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EU: Commission sends preliminary findings to Apple and opens additional non-compliance investigation under the DMA

On June 24, 2024, the European Commission announced that it had informed Apple of its preliminary findings that its App Store rules are in breach of the Digital Markets Act (DMA) and had opened a new non-compliance procedure against Apple over concerns that its new contractual requirements for third-party app developers and app stores.

Preliminary findings

The Commission outlined that Apple currently has three sets of business terms governing its relationship with app developers that may be in breach of Article 5(4) of the DMA, which requires gatekeepers to allow app developers to steer consumers to offers outside the gatekeepers' app stores, free of charge. The Commission found that:

  • none of the business terms allow developers to freely steer their customers;
  • under most of the business terms available, Apple allows steering only through 'link-outs' (meaning links redirecting the customer to another webpage to conclude a contract), which are subject to restrictions imposed by Apple to prevent app developers from communicating, promoting offers, and concluding contracts through the distribution channel of their choice; and
  • fees charged by Apple for the initial acquisition of a new customer by the developer go beyond what is strictly necessary for such remuneration.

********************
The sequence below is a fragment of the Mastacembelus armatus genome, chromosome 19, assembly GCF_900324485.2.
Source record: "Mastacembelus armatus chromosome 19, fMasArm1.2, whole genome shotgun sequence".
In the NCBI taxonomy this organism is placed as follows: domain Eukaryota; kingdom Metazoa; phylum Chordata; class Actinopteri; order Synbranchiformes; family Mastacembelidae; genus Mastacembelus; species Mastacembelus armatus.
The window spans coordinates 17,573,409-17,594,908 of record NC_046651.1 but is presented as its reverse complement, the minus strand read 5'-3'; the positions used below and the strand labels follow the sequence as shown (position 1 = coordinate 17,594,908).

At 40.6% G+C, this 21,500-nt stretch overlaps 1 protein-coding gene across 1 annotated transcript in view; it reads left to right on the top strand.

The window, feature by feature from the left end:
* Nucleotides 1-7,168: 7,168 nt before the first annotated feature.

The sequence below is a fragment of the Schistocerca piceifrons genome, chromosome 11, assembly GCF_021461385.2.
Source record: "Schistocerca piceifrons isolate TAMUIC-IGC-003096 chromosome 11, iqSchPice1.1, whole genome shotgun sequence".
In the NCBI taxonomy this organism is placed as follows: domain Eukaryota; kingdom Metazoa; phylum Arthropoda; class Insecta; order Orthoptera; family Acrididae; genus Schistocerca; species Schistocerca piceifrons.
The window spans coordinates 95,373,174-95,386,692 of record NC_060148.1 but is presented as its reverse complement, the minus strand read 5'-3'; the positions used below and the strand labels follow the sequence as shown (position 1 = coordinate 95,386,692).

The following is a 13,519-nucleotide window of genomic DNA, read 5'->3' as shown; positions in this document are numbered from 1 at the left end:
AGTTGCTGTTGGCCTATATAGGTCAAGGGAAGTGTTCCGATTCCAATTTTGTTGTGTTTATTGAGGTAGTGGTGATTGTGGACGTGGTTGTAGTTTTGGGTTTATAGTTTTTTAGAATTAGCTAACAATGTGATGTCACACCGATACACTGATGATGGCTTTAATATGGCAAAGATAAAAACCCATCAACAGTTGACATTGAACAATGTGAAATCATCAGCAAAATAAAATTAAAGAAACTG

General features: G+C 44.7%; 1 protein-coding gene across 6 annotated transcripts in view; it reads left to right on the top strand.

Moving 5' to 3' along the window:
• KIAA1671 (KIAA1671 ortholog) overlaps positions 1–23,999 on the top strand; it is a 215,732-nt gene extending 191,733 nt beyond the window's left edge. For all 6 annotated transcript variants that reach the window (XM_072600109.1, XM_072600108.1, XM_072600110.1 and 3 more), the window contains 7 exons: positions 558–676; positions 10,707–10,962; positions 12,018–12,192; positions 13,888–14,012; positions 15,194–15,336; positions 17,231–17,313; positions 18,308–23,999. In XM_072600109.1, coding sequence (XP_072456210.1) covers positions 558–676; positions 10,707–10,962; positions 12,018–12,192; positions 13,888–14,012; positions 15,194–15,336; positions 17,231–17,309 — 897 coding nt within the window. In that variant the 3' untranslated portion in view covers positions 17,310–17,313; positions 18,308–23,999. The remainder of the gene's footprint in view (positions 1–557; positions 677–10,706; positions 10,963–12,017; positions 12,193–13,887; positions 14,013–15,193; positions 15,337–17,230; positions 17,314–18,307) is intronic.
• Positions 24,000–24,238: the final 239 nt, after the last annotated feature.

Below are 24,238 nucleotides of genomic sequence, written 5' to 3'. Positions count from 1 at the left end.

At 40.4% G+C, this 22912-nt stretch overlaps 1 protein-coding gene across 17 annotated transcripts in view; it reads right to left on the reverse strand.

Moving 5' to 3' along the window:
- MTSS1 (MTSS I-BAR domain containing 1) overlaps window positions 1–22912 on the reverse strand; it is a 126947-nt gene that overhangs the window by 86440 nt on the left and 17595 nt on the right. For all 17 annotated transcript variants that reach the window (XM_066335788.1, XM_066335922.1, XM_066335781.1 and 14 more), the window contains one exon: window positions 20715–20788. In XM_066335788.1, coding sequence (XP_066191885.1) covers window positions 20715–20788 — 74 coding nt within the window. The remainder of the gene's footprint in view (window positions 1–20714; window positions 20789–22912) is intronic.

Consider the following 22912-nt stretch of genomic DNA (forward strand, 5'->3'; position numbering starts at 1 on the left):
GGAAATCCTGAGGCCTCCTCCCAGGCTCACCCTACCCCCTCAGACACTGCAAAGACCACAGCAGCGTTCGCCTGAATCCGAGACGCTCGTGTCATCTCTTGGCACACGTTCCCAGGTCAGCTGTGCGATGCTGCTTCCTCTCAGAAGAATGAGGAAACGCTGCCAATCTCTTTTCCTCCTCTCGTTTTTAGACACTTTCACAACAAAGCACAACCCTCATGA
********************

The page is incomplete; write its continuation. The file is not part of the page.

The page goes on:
The Commission outlines that sending preliminary findings is without prejudice to the outcome of the investigation, as Apple can now examine the documents in the Commission's investigation file and reply in writing to the preliminary findings.

New non-compliance procedure

The Commission highlighted that it opened a third non-compliance investigation regarding compliance with Article 6(4) of the DMA concerning Apple's new contractual terms for developers as a condition to access some of the new features enabled by the DMA. Specifically, the provision of alternative app stores or the possibility of offering an app via an alternative distribution channel.

In particular, the Commission will investigate compliance with the DMA of:

  • Apple's Core Technology Fee, under which developers of third-party app stores and third-party apps must pay a €0.50 fee per installed app;
  • Apple's multi-step user journey to download and install alternative app stores or apps on iPhones, as well as the various information screens displayed by Apple to the user; and
  • the eligibility requirements for developers related to the ability to offer alternative app stores or directly distribute apps from the web on iPhones, such as the 'membership of good standing' in the Apple Developer Program.

The Commission outlined that it will continue undertaking preliminary investigative steps outside of the scope of the above investigation, such as the checks and reviews put in place by Apple to validate apps and alternative app stores to be sideloaded.

You can read the press release here.